Practical Purity Solutions
Breakfast: Steel cut oatmeal, sliced banana and slivered almonds and plenty of water
A.M. Snack: Organic non fat yogurt and trail mix
Lunch: Burrito (black beans, organic white/brown rice, grilled chicken, grilled sliced green/red bell pepper and onion with pico de gallo), water to drink
P.M. Snack: Hummus and carrots, cucumber, celery and whole wheat pretzels or pita chips
Dinner: Salmon/Tuna steak with whole grain pasta topped with garlic and olive oil, grilled/steamed/wokked broccoli (see recipe above) and lots of water
Nighttime Snack : Organic low-fat popcorn or cut fresh fruit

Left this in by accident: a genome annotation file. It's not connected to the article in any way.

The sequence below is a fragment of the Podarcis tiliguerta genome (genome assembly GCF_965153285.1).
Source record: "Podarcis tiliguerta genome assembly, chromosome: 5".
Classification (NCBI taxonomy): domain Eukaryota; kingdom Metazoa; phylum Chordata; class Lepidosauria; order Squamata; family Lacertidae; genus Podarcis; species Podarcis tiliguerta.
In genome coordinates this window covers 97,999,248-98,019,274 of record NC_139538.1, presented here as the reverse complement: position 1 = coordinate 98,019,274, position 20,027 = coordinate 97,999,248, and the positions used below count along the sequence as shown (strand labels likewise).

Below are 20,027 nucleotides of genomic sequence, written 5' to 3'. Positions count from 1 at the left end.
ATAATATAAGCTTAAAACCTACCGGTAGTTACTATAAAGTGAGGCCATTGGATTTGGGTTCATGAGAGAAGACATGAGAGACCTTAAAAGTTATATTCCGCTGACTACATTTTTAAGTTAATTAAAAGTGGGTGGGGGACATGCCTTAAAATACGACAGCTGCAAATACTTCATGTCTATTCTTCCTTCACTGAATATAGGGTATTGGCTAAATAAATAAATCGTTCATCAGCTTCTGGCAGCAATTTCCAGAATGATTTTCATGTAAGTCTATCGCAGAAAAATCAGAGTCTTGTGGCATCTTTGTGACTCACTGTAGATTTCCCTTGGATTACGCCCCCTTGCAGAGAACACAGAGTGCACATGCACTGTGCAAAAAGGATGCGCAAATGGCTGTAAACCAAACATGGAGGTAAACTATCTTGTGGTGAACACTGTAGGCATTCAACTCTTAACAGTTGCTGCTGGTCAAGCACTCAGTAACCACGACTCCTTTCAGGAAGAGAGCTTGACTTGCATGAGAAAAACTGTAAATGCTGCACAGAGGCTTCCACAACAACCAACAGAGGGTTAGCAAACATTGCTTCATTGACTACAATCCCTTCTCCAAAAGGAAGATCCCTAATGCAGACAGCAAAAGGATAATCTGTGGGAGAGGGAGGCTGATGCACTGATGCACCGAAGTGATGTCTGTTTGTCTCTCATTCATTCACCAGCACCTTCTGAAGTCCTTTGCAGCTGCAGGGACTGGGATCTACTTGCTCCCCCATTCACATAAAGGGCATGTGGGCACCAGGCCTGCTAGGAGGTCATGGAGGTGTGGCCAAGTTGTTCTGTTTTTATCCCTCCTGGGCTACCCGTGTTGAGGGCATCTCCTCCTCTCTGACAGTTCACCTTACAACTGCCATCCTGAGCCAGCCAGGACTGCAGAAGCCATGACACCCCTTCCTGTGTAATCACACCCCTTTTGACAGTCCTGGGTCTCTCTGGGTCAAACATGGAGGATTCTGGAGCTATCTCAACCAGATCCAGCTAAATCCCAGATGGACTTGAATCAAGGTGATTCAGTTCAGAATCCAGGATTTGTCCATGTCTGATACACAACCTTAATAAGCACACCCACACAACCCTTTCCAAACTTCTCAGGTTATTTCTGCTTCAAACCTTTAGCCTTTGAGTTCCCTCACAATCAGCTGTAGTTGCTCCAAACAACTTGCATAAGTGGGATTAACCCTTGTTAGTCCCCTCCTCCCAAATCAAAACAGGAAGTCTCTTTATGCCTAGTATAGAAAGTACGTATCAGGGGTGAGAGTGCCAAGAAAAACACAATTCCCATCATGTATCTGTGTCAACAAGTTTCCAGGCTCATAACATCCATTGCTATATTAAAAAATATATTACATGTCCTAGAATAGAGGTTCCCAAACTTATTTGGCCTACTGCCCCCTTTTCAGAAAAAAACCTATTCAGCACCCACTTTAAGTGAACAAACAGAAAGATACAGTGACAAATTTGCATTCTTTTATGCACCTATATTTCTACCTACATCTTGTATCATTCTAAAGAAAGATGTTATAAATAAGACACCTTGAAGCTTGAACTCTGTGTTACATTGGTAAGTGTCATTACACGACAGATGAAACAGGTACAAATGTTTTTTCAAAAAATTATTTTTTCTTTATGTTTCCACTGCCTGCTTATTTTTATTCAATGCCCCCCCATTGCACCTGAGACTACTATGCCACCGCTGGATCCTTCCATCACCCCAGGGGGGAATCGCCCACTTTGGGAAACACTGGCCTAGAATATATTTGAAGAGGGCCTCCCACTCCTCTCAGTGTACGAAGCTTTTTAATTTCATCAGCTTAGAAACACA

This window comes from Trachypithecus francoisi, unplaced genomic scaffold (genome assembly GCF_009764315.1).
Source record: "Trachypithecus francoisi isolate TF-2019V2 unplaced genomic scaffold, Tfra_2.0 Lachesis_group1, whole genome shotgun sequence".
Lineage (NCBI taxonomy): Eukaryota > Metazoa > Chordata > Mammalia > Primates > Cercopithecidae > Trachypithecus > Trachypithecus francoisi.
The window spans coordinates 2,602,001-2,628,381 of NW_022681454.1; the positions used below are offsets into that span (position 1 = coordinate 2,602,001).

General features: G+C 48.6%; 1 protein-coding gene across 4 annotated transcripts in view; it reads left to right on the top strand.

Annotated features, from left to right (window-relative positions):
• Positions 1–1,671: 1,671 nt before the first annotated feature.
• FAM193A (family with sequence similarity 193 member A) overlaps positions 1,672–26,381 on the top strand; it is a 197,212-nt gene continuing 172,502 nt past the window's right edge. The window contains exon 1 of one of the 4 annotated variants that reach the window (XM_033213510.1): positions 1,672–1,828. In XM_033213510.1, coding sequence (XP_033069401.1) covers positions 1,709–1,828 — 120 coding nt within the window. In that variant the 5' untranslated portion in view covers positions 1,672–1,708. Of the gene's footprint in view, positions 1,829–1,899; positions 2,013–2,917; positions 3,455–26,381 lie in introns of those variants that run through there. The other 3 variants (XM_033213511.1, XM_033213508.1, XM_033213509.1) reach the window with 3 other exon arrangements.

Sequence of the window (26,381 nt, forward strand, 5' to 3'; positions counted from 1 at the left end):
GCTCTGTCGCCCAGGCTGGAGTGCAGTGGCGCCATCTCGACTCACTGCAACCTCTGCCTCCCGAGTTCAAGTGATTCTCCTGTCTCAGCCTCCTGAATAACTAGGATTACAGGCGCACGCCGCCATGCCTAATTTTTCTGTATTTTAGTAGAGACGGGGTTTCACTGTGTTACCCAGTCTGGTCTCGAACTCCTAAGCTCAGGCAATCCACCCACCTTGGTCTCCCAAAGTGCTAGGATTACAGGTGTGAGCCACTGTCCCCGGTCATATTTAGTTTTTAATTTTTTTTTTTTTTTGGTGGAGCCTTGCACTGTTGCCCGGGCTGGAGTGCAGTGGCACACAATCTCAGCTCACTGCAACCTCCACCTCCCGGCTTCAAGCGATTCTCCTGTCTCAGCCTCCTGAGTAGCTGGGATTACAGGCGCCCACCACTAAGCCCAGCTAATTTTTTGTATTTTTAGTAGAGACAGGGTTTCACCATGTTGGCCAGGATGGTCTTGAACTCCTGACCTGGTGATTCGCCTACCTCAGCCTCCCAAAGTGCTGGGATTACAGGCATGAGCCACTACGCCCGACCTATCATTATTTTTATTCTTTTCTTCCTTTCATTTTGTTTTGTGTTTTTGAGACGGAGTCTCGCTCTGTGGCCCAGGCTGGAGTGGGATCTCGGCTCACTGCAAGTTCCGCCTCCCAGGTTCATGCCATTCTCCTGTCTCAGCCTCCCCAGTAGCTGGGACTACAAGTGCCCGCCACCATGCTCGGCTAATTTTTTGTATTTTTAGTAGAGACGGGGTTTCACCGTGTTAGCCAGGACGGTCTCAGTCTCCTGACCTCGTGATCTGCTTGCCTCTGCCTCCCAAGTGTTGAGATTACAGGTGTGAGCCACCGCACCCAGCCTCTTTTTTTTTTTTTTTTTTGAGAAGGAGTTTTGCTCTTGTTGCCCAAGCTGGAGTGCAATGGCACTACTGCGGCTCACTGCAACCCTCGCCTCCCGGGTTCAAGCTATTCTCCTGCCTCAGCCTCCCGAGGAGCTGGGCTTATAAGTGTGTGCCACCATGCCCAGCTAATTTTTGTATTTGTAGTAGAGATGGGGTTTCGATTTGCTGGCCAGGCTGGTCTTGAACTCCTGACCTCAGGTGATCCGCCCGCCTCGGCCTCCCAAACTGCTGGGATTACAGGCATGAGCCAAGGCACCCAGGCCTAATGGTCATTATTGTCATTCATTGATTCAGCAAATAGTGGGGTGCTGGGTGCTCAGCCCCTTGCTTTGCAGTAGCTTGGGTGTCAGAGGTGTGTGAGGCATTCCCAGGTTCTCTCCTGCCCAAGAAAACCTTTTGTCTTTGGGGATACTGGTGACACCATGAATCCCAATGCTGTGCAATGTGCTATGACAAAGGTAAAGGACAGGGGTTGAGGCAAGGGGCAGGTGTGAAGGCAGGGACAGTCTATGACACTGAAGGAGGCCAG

4 ounces whole grain pasta
1 T extra virgin olive oil (to sear onions & garlic)
½ medium onion, finely diced
1 clove garlic, finely chopped
2 T pine nuts, lightly toasted in a pan
¾ cup broccoli, cut into small florets
5 ounce (approximate) salmon steak
*For best results use fresh fish
½ large lemon (for juicing)
1 T extra virgin olive oil (for fresh lemon thyme dressing)
¼ cup fresh thyme
Sea salt flakes
Pepper (preferably freshly ground white peppercorns for their subtle flavor)
1. It is up to you when it comes to deciding on your desired cut/shape of pasta. In this recipe I’ve used spaghetti. Reward yourself and purchase a reputable organic brand even if it means diving in and trying something new; flavor and health benefits should reign supreme. I find it’s best to follow the cooking instructions on the package as some brands offer different methods.